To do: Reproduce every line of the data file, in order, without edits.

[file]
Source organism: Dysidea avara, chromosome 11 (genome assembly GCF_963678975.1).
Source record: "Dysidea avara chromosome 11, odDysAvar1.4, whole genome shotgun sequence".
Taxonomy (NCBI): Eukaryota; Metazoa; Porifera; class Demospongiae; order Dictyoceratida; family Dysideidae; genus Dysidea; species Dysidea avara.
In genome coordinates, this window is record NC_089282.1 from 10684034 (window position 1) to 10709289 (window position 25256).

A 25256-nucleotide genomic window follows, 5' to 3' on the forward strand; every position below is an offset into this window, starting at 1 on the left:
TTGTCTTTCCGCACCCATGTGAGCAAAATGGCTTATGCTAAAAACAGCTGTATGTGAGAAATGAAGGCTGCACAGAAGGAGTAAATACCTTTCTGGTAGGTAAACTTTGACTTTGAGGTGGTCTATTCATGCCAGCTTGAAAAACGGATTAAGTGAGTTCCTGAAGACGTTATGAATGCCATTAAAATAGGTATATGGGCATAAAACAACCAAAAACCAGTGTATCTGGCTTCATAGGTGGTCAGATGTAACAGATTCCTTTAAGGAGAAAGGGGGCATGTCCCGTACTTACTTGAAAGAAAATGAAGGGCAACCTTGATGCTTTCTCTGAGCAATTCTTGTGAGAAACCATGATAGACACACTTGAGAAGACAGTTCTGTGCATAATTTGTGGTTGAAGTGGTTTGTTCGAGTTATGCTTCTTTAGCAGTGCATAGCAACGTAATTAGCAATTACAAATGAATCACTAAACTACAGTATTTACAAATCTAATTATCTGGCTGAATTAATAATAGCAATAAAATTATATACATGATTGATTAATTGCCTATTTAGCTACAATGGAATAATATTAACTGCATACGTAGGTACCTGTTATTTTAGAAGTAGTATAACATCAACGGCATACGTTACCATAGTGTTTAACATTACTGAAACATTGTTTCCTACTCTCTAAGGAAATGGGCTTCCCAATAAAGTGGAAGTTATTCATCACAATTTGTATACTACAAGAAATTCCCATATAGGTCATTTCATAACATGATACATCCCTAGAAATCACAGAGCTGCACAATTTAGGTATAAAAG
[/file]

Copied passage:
Source organism: Dysidea avara, chromosome 11 (genome assembly GCF_963678975.1).
Source record: "Dysidea avara chromosome 11, odDysAvar1.4, whole genome shotgun sequence".
Taxonomy (NCBI): Eukaryota; Metazoa; Porifera; class Demospongiae; order Dictyoceratida; family Dysideidae; genus Dysidea; species Dysidea avara.
In genome coordinates, this window is record NC_089282.1 from 10684034 (window position 1) to 10709289 (window position 25256).

A 25256-nucleotide genomic window follows, 5' to 3' on the forward strand; every position below is an offset into this window, starting at 1 on the left:
TTGTCTTTCCGCACCCATGTGAGCAAAATGGCTTATGCTAAAAACAGCTGTATGTGAGAAATGAAGGCTGCACAGAAGGAGTAAATACCTTTCTGGTAGGTAAACTTTGACTTTGAGGTGGTCTATTCATGCCAGCTTGAAAAACGGATTAAGTGAGTTCCTGAAGACGTTATGAATGCCATTAAAATAGGTATATGGGCATAAAACAACCAAAAACCAGTGTATCTGGCTTCATAGGTGGTCAGATGTAACAGATTCCTTTAAGGAGAAAGGGGGCATGTCCCGTACTTACTTGAAAGAAAATGAAGGGCAACCTTGATGCTTTCTCTGAGCAATTCTTGTGAGAAACCATGATAGACACACTTGAGAAGACAGTTCTGTGCATAATTTGTGGTTGAAGTGGTTTGTTCGAGTTATGCTTCTTTAGCAGTGCATAGCAACGTAATTAGCAATTACAAATGAATCACTAAACTACAGTATTTACAAATCTAATTATCTGGCTGAATTAATAATAGCAATAAAATTATATACATGATTGATTAATTGCCTATTTAGCTACAATGGAATAATATTAACTGCATACGTAGGTACCTGTTATTTTAGAAGTAGTATAACATCAACGGCATACGTTACCATAGTGTTTAACATTACTGAAACATTGTTTCCTACTCTCTAAGGAAATGGGCTTCCCAATAAAGTGGAAGTTATTCATCACAATTTGTATACTACAAGAAATTCCCATATAGGTCATTTCATAACATGATACATCCCTAGAAATCACAGAGCTGCACAATTTAGGTATAAAAG